Children and TV.
Watching television over a long span seriously damages children's ability to think clearly and the exposure to TV sensationalism robs youngsters of childhood.
It's turning out to be a disastrous influence, at least as far as we can determine at present. Television appears to be shortening the attention span of the young as well as eroding, to a considerable extent, their linguistic powers and their ability to handle mathematical symbolism. Even more serious, in my view, is that television is opening up all of society's secrets and taboos, thus erasing the dividing line between childhood and adulthood.
I call television the "first curriculum" because of the amount of attention our children give to it. By now, the basic facts are known by almost everyone: between the ages of 6 and 18, the average child spends roughly 15,000 to 16,000 hours in front of a television set, whereas school probably consumes no more than 13,000 hours. Moreover, it is becoming obvious that there really is no such thing as "children's" programming. Between midnight and 2 in the morning there are something like 750,000 children throughout America watching television every day. There's a fantasy people have that after 10 p.m. children aren't watching television; that's nonsense.
Many parents, as well as educators, also have the mistaken belief that television is an "entertainment medium" in which little of enduring value is either taught by or learned from it. Television has a transforming power at least equal to that of the printing press and possibly as great as that of the alphabet itself.
Television is essentially a visual medium. It shows pictures moving very rapidly and in a very dynamic order. Although human speech is heard on television, it is the picture that always contains the most important meanings.
Television can never teach what a medium I like a book can teach, and yet educators are always trying, to pretend that they can use television to promote the cognitive habits and i the intellectual discipline that print promotes. In this respect they will always be doomed to failure. Television is not a suitable medium for conveying ideas, because an idea is essentially language - words and sentences.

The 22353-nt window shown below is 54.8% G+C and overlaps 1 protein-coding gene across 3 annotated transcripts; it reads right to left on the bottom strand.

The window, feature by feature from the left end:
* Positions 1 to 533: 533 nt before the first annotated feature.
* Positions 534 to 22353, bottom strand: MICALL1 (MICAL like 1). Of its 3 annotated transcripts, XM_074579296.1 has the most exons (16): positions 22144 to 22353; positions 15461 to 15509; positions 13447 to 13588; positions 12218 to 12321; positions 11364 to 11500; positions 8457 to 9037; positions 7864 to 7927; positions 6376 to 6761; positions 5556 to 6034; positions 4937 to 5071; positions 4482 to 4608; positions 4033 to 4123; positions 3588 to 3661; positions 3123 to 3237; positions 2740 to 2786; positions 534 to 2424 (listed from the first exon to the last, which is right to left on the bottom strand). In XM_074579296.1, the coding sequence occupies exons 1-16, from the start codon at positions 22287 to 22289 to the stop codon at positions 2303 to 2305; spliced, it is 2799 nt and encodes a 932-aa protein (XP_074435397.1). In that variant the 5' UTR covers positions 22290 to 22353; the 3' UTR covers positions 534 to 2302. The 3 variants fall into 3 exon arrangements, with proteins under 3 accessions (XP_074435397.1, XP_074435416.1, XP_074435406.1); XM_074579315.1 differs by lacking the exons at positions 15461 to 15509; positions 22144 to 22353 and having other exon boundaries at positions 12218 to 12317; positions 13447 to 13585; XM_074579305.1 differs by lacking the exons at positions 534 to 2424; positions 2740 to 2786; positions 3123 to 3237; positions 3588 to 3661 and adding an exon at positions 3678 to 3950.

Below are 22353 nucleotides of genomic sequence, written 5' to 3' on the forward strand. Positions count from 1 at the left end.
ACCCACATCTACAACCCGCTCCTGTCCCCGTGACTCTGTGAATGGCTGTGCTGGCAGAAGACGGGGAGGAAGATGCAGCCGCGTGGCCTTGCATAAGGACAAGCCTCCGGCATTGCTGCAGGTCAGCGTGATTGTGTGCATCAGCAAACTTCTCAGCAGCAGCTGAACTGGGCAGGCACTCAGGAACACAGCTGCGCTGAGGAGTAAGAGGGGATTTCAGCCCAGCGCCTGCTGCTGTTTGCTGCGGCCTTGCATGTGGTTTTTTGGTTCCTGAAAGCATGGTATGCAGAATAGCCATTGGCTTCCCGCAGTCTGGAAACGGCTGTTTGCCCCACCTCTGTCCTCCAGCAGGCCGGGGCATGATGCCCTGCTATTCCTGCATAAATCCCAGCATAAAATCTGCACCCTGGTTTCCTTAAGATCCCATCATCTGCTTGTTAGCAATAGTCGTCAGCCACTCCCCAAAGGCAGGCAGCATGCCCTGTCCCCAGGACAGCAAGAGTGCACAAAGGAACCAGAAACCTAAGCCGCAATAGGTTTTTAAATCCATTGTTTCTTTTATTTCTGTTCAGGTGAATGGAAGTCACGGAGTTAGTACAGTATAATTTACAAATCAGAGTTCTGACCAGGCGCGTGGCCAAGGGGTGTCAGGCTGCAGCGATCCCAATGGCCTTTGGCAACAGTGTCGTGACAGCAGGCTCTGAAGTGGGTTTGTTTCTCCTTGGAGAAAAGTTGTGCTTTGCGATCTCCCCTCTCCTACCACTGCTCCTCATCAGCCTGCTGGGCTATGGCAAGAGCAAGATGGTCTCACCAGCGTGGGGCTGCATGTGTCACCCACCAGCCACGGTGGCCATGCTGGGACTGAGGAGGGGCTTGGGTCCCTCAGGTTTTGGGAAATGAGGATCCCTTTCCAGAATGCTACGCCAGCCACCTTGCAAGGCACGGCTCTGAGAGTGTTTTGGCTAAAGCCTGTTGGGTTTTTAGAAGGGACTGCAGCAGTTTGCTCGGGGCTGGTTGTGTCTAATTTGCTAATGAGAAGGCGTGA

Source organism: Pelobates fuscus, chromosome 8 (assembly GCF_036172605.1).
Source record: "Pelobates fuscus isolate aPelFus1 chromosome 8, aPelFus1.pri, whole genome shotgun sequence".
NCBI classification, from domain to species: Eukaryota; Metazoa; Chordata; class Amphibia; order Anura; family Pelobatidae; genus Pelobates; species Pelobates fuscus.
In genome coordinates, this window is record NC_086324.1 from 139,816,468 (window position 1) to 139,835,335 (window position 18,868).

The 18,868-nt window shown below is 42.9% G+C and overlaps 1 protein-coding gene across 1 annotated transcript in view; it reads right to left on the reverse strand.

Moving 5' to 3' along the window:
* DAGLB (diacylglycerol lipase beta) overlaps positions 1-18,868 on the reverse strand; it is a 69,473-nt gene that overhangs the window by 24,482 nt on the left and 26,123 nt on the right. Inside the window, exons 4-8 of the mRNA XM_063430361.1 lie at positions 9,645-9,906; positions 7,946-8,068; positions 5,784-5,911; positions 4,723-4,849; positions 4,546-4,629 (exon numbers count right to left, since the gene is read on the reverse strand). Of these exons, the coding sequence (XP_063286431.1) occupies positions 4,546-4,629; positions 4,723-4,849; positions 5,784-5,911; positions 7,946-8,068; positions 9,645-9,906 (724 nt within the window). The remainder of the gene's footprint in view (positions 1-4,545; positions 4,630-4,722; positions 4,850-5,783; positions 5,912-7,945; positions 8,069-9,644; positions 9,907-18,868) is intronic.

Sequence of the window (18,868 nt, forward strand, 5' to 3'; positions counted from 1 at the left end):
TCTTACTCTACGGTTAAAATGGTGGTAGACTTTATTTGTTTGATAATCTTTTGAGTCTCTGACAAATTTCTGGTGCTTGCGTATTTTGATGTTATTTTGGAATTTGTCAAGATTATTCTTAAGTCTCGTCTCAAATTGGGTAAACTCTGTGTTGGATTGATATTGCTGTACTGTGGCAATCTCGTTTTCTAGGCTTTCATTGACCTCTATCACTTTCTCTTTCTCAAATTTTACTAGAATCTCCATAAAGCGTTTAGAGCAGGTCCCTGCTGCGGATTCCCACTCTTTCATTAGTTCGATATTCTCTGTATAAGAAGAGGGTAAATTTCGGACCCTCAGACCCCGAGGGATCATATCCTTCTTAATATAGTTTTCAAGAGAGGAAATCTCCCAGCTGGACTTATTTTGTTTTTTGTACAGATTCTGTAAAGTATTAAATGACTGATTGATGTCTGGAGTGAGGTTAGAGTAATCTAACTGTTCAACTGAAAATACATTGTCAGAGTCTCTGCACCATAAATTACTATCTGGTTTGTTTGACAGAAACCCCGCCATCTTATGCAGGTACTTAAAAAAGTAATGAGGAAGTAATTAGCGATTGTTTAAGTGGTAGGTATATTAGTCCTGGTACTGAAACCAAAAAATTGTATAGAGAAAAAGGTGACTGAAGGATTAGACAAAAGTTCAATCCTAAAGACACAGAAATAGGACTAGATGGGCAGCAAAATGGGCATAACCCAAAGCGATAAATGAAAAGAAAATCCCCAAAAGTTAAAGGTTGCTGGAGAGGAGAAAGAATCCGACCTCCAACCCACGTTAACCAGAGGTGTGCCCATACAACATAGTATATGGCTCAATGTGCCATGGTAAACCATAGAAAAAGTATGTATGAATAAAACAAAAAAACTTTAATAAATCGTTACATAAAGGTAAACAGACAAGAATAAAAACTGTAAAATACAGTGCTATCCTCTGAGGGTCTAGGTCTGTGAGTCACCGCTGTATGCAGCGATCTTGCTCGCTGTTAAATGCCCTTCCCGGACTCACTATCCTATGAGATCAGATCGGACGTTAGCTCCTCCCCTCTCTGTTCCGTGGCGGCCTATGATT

The code through which television communicates - the visual image - is accessible to everyone. Understanding printed words must be learned; watching pictures does not require any learning. As a result, TV is a medium that becomes intelligible to children beginning at about the age of 36 months. From this very early age on, television continuously exerts influence.
For the reason, I think it's fair to say that TV, as a curriculum, moulds the intelligence and character of youth far more than formal schooling. Beyond that, evidence is accumulating that TV watching, hurts academic performance. A recent California Department of Education survey indicated that the more children sit in front of the television, the worse they do on achievement-test scores.
What emerges most clearly from the mass of figures of numerous surveys is that parents exercise little control over their childrenís viewing, even when it worries them. They throw the onus on the programme makers, which is both cowardly and irresponsible. The people who make and schedule programmes should not be the ones who have to worry about little children being upset.
Much I am personally for some sort of indication given to parents as to the suitability of programmes. While children cannot be prohibited from viewing at home by anyone except their parents, as they can be an X certificate in the cinema, there is a precedent for guidance in another way. Adopting an R for Restriction recommended to be clearly attached to tricky titles in programme journals and in on-air trailers, would be immense assistance to responsible parents, and would encourage those who are less keen to take their job of guiding the young seriously.
I'm not criticizing television for that. I'm saying that's what television does; that is the nature of the medium. Television, after all, does have a valuable capacity to involve people emotionally in its pictures.